Global disruptions caused by the Covid health crisis are having a knock-on effect in countries around the world, causing stock shortages and price hikes.
We look at which products are already impacted in France, or could be impacted, in the coming months.
Shoes and clothes
An increase in global demand and disruption to supply chains are causing delays to deliveries and shortages of clothes and shoes. Price increases are expected over time.
Shoes being delivered from Asia are particularly affected. Yohann Petiot, general director of professional organisation Alliance Commerce, told Le Figaro: “Only 30-40% of stock has been delivered in some shoe shops.
“The situation is not as worrying for clothes yet but could be in the future.”
This is due to port closures in China, ordered every time a Covid case is identified. Mr Petiot said: “Production has also been interrupted by electricity cuts caused by the energy crisis.”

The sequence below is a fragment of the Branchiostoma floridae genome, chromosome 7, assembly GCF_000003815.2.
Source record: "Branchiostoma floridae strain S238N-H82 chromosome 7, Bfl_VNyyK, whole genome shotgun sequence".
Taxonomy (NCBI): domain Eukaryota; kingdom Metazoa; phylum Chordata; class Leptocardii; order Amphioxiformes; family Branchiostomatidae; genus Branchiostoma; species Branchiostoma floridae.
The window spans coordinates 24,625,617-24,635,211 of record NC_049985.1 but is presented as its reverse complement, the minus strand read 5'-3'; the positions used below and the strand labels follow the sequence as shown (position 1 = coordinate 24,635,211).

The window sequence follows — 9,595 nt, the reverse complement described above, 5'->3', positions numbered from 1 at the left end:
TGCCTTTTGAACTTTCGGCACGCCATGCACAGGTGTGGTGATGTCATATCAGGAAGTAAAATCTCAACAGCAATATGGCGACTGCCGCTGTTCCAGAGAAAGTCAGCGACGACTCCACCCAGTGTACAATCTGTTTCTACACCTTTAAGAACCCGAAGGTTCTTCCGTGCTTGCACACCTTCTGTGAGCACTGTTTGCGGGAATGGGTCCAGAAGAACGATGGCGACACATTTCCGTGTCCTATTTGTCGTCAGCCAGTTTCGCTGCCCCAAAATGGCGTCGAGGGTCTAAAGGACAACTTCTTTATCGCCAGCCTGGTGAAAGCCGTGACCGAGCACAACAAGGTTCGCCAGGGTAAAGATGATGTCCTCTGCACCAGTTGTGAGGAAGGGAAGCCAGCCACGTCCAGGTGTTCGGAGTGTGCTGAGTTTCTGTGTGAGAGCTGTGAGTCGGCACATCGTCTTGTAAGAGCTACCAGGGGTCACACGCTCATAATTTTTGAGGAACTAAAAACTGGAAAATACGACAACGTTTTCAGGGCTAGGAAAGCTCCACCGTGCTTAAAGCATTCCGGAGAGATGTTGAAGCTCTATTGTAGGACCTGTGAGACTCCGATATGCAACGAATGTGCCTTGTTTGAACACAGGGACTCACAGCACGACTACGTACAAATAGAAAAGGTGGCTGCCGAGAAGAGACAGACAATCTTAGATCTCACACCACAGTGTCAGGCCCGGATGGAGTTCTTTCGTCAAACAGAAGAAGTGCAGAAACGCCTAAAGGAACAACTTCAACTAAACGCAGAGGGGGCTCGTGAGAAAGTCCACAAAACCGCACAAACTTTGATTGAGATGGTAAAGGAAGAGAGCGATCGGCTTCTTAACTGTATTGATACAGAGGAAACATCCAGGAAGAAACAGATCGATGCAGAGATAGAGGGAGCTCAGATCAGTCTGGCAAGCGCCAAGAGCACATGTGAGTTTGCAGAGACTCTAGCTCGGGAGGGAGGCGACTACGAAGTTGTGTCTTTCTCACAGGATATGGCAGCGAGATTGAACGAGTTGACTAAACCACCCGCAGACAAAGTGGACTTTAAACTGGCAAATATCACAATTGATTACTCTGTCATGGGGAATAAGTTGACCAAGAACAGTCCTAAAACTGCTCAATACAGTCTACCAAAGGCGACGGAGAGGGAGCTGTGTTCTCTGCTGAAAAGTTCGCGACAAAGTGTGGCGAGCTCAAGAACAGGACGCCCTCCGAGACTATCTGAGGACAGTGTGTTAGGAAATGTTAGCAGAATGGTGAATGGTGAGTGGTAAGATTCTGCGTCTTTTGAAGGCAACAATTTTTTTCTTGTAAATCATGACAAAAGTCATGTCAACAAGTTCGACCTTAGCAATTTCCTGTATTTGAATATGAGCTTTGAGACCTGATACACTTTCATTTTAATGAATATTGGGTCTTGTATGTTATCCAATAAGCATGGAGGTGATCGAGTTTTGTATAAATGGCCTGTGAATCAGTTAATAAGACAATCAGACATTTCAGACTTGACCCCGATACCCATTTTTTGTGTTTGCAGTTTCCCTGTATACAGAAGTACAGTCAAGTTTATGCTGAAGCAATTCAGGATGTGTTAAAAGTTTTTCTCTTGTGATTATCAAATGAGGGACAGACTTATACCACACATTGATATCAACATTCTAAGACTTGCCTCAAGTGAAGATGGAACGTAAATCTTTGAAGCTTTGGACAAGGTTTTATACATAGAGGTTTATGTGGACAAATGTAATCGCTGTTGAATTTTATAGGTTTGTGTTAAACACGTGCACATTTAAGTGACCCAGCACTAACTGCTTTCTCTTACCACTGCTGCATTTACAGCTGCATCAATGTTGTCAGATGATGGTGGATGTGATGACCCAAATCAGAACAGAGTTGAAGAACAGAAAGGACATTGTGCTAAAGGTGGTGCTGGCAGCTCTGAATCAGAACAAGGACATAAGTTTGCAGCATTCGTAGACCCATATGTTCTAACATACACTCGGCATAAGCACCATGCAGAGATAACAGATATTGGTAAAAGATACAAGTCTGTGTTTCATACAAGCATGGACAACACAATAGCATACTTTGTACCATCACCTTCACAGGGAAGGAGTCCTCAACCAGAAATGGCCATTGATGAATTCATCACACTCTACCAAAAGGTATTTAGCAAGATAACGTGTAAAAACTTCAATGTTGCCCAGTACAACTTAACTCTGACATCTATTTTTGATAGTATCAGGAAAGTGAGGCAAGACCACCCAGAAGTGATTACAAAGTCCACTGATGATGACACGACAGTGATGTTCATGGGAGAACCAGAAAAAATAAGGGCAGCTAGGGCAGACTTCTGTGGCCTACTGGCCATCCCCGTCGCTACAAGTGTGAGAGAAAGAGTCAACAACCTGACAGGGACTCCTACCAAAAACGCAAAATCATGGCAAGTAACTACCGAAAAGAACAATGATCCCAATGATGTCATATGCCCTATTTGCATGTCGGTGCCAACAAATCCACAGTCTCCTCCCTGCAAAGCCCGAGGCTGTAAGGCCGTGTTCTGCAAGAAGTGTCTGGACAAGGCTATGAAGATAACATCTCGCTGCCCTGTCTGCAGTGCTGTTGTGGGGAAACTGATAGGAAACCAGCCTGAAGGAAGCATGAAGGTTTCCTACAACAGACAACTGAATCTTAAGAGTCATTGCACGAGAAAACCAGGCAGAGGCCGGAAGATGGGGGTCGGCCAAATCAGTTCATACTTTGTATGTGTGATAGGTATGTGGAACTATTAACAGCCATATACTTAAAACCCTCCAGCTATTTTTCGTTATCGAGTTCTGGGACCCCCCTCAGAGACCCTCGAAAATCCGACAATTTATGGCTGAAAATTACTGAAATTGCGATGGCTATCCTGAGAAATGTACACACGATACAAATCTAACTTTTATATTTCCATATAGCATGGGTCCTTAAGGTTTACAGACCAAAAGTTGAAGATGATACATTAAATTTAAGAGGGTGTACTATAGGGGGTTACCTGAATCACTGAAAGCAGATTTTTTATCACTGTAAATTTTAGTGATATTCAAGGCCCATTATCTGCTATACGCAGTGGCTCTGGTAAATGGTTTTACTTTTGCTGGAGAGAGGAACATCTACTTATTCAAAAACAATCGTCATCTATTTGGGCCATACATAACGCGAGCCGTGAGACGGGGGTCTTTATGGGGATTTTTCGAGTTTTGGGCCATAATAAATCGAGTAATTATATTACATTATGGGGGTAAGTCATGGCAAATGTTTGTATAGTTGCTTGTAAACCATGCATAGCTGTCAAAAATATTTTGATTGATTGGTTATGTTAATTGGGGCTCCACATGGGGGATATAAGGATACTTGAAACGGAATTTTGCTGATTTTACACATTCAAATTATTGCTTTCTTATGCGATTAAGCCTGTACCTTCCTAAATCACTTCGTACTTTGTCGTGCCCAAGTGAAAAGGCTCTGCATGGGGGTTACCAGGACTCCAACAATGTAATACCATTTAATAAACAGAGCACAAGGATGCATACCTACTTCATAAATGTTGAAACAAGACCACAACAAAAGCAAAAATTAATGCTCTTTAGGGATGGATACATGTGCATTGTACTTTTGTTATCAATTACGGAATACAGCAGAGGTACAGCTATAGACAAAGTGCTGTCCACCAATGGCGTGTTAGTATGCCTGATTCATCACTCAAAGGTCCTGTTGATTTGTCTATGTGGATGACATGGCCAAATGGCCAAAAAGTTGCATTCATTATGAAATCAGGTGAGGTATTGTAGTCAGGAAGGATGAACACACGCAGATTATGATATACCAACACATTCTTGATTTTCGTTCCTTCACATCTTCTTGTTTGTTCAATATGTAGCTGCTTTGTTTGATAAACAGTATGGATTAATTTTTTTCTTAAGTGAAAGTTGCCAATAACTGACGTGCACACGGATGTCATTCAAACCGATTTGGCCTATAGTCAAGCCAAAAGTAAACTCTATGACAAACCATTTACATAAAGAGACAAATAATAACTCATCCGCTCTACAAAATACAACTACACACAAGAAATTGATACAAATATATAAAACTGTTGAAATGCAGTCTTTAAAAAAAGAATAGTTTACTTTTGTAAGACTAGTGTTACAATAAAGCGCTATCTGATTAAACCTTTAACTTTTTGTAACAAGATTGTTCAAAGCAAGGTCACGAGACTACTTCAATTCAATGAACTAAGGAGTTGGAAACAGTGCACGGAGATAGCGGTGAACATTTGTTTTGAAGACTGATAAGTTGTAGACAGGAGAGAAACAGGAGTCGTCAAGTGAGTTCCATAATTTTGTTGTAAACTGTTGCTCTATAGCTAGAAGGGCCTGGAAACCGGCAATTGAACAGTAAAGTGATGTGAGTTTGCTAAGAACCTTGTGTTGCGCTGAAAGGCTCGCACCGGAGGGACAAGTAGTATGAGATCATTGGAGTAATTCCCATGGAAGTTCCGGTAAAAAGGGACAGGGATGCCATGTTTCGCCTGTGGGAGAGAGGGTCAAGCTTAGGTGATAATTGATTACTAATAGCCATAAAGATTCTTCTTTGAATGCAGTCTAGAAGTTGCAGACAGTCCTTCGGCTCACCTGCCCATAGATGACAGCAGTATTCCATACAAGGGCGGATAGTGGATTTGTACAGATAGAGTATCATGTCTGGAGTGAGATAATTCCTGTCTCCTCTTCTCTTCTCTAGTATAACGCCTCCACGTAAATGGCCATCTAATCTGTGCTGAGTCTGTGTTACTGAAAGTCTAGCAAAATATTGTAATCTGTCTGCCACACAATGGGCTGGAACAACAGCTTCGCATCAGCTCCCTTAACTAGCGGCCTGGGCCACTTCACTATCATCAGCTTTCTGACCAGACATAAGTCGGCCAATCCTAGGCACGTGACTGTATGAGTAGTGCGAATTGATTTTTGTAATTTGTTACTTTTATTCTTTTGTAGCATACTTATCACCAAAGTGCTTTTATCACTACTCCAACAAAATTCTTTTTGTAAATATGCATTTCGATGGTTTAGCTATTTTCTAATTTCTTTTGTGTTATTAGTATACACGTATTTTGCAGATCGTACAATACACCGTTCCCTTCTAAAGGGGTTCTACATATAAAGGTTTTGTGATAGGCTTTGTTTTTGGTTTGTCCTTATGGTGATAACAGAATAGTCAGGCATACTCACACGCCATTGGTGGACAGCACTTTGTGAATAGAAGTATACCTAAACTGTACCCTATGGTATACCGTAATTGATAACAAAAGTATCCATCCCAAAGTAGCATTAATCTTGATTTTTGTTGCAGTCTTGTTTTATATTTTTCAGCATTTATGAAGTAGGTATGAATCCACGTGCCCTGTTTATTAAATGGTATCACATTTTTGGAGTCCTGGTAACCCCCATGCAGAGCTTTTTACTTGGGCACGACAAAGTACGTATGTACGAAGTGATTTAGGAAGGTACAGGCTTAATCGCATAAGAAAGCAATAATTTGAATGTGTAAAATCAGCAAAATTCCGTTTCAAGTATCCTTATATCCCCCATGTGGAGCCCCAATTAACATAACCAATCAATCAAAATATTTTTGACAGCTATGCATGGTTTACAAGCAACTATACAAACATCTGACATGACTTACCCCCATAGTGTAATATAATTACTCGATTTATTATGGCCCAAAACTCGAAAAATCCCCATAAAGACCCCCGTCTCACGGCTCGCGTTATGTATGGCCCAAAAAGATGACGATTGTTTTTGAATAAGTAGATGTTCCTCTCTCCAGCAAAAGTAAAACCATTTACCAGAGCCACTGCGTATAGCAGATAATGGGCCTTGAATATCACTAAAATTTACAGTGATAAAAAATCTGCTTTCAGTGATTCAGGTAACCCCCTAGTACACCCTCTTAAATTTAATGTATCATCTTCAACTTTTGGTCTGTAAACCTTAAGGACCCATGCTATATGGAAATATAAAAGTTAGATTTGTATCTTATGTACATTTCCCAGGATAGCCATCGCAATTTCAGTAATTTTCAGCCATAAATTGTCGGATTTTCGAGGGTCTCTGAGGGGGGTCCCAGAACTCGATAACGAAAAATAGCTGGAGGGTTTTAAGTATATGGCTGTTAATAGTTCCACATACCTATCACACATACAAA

High demand is pushing up prices for maritime transport and could, in turn, increase prices for products on shop floors.
It is also already impacting sales, with Adidas and Nike both forecasting losses in the coming months as trainers are often produced in Asia, whereas leather shoes are more frequently made in Europe.
Furniture and white goods
At the end of September, IKEA said it was missing 20% of furniture and small goods stock in France.
The chain told AFP: “Keeping stores and warehouses open has been difficult. In 2021 we saw a substantial drop in availability [of products].
“We are not yet out of that phase, and it will continue well into 2022.”
Lack of drivers and packaging materials is also causing serious delays to deliveries.
However, the impact of this should be somewhat limited, said general secretary of la Fédération française du négoce de l'ameublement et de l'équipement de la maison, Jean Charles Vogley.
He told Le Figaro: “80% of the external supply of furniture in France comes from Europe which limits the risk of shortages.